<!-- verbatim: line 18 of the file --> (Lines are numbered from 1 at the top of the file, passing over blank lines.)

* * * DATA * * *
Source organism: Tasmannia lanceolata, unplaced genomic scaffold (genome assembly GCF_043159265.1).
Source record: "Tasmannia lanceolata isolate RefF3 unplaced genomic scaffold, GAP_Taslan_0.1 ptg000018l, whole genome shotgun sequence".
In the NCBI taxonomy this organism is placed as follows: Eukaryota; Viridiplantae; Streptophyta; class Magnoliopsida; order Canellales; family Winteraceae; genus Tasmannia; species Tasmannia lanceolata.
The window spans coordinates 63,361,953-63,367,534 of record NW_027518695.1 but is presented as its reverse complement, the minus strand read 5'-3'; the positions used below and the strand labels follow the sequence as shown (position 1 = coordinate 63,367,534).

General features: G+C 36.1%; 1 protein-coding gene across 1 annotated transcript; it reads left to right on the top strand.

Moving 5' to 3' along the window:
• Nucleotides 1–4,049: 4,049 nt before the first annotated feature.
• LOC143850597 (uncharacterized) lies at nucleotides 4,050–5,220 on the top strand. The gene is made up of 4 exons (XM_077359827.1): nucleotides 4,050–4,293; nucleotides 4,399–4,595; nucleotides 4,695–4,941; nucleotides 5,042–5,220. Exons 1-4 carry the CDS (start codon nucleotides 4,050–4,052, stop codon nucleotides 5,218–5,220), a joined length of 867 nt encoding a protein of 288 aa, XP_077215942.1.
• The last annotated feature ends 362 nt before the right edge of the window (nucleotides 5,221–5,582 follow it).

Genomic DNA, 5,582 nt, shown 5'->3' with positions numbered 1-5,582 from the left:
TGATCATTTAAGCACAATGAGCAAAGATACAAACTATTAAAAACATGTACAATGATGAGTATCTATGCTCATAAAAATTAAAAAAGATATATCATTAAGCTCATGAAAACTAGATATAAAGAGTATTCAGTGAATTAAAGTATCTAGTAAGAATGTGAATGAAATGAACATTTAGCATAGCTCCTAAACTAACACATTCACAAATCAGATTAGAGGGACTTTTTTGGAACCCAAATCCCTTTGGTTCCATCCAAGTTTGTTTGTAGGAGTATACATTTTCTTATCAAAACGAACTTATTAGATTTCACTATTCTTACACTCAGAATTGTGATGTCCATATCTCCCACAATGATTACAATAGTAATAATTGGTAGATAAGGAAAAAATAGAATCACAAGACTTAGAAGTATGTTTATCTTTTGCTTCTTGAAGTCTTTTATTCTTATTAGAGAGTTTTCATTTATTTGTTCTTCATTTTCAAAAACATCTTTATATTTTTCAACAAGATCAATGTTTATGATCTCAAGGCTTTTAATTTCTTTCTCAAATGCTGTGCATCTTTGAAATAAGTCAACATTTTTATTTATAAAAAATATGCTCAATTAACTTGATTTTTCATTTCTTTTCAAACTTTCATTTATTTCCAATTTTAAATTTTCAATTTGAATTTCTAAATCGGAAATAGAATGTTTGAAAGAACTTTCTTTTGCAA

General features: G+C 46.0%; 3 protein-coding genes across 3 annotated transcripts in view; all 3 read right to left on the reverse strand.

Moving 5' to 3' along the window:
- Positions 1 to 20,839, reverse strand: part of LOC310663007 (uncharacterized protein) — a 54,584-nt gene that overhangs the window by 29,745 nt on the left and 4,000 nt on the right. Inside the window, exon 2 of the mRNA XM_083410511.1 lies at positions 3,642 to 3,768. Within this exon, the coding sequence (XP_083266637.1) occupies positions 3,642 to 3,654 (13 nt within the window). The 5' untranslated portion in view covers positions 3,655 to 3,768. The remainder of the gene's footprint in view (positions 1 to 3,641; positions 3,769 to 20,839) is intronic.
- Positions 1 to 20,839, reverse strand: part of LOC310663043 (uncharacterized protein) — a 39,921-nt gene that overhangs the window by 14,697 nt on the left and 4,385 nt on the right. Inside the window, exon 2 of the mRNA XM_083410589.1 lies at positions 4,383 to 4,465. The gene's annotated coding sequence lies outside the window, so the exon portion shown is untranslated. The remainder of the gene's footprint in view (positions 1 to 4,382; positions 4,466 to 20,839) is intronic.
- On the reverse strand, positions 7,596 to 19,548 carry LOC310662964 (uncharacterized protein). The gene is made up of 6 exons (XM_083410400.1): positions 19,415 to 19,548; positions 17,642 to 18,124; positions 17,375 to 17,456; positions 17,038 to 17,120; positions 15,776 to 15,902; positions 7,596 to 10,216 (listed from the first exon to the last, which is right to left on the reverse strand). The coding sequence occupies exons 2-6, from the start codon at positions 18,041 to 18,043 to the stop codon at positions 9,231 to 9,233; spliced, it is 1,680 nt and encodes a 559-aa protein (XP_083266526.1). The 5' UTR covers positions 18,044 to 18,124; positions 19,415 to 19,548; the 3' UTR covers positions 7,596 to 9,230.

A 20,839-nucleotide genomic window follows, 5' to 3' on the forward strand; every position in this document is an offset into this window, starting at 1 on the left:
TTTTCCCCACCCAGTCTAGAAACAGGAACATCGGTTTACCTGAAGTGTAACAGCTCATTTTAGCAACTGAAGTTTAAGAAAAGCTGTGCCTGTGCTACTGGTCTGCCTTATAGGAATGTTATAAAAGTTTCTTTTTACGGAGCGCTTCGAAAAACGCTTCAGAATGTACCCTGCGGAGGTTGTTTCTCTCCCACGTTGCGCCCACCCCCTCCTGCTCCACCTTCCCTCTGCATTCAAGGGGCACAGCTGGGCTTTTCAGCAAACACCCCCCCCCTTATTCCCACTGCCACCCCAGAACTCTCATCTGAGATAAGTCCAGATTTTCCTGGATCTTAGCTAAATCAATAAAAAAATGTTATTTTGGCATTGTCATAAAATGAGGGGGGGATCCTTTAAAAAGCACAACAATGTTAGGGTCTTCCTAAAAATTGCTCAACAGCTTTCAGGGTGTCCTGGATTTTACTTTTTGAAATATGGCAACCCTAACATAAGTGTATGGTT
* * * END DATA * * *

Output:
TTTTCCCCACCCAGTCTAGAAACAGGAACATCGGTTTACCTGAAGTGTAACAGCTCATTTTAGCAACTGAAGTTTAAGAAAAGCTGTGCCTGTGCTACTGGTCTGCCTTATAGGAATGTTATAAAAGTTTCTTTTTACGGAGCGCTTCGAAAAACGCTTCAGAATGTACCCTGCGGAGGTTGTTTCTCTCCCACGTTGCGCCCACCCCCTCCTGCTCCACCTTCCCTCTGCATTCAAGGGGCACAGCTGGGCTTTTCAGCAAACACCCCCCCCCTTATTCCCACTGCCACCCCAGAACTCTCATCTGAGATAAGTCCAGATTTTCCTGGATCTTAGCTAAATCAATAAAAAAATGTTATTTTGGCATTGTCATAAAATGAGGGGGGGATCCTTTAAAAAGCACAACAATGTTAGGGTCTTCCTAAAAATTGCTCAACAGCTTTCAGGGTGTCCTGGATTTTACTTTTTGAAATATGGCAACCCTAACATAAGTGTATGGTT